(3) temperature leaving the final air pollution control device;
(4) carbon monoxide; and
(5) opacity. If an opacity monitor cannot be applied satisfactorily, alternate apparatus may be employed, with the approval of the commissioner, to demonstrate acceptable operation of the particulate removal device. Monitoring instruments for continuously measuring opacity will be subject to performance specification 1 set forth in title 40 CFR part 60, Appendix B (see section 200.9 of this Title).
§219.3.9 Stack testing
(a) Each facility subject to this Subpart must be tested while burning the normal waste to be incinerated in that facility, to demonstrate compliance with the standards in this Subpart. At a minimum, each incinerator must be tested at startup and annually thereafter for particulates, hydrogen chloride, oxygen and carbon monoxide emissions. Additional testing will be at the discretion of the commissioner.
(b) A test protocol, including the configuration of breeching, stack and test port locations and test methods must be submitted for the commissioner's approval at least 30 days prior to stack testing.
(c) Witnessing of all stack tests by the commissioner's representative is required. Results of any stack test done in the absence of an approved protocol, or which is not witnessed, will not be accepted.
(d) Three copies of the stack test report must be submitted by the permittee to the commissioner within 60 days after completion of the tests, in accordance with section 202.3 of this Title.
§219-3.10 Data and calculations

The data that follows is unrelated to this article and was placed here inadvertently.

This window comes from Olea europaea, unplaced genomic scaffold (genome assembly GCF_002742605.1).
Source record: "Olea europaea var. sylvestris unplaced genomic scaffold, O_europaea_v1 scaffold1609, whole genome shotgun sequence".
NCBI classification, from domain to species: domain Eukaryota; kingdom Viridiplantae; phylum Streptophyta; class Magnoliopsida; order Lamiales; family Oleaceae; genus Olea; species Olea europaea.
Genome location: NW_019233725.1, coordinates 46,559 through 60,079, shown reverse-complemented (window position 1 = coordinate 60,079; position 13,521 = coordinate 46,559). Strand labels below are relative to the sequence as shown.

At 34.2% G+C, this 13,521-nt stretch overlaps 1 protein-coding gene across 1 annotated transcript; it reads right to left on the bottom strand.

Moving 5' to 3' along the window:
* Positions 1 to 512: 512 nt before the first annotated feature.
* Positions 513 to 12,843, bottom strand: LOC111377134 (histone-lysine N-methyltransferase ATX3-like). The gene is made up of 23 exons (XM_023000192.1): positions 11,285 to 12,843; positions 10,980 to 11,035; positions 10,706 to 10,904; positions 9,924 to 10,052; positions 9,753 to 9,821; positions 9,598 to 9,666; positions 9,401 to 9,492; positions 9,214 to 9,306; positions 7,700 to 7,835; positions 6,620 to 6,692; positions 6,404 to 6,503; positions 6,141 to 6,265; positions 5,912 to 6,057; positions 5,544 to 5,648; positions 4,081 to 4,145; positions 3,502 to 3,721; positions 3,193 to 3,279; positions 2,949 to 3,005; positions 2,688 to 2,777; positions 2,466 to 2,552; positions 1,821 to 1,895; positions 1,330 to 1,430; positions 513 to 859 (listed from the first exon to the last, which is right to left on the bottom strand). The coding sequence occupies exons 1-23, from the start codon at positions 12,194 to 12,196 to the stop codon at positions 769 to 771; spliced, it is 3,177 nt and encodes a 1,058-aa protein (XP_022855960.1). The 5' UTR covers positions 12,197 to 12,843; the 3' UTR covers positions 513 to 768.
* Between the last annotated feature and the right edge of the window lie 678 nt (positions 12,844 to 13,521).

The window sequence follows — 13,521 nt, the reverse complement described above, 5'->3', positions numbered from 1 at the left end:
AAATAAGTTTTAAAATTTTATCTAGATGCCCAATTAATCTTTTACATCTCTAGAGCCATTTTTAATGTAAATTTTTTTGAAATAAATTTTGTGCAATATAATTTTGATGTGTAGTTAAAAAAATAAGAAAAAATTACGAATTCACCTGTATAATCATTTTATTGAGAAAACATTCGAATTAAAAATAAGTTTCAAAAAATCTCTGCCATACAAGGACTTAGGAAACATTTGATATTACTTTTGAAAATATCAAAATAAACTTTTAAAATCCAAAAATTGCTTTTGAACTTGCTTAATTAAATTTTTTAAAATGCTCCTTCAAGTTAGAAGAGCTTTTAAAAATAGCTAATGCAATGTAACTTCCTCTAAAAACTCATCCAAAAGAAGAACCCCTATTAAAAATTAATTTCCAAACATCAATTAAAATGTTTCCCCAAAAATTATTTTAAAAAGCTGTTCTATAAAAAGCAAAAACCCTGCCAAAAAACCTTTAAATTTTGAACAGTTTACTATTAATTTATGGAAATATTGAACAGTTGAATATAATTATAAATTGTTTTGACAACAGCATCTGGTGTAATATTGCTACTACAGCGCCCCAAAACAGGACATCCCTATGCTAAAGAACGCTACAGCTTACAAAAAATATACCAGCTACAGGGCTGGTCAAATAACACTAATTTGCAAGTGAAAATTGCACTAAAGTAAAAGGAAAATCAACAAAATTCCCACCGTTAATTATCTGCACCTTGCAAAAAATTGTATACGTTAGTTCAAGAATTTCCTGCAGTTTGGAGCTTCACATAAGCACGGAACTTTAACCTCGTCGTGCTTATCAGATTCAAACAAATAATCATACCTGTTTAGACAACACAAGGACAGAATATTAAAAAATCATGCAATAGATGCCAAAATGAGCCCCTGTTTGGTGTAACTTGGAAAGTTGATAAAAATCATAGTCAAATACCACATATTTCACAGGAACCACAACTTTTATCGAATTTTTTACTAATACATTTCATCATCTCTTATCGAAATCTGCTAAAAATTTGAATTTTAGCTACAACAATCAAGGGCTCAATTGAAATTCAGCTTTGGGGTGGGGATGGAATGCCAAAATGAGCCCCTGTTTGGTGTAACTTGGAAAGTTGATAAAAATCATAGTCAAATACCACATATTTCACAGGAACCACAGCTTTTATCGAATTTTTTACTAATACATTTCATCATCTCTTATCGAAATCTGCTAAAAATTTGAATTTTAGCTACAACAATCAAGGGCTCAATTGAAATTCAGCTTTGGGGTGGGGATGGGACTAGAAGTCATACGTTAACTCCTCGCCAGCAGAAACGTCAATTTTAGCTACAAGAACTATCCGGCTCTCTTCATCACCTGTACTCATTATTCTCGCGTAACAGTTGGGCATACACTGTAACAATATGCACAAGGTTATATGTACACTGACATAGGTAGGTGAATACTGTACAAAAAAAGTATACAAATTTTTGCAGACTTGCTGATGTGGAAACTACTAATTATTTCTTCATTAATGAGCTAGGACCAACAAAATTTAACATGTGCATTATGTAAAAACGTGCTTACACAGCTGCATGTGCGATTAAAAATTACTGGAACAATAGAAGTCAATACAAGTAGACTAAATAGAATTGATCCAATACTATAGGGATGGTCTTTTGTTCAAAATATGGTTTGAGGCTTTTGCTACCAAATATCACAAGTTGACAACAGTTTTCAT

Each application for a permit to construct a source of air contamination for a facility subject to this Subpart must include:
(a) basic engineering data relative to the waste to be burned, incinerator design, combustion air, control devices and air cleaning devices; and
(b) an impact analysis using procedures acceptable to the commissioner.
§219-3.11 Operator training and certification
(a) No facility subject to this Subpart will be permitted to operate unless under the onsite direction of a person possessing an appropriate incinerator operator certification issued by the commissioner.
(b) No person may operate a facility subject to this Subpart unless certified by the holder of an incinerator operator certification, relative to:
(1) proper operation and maintenance of equipment at that facility; and
(2) knowledge of environmental permit conditions and the impact of plant operation on emissions from that facility.
§219-3.12 Inspection and reporting
Each owner or operator of a permitted facility subject to these requirements must annually inspect that facility and submit a report to the commissioner, certifying that the condition and operation of that facility, including the calibration of all instrumentation, meet manufacturer's specifications.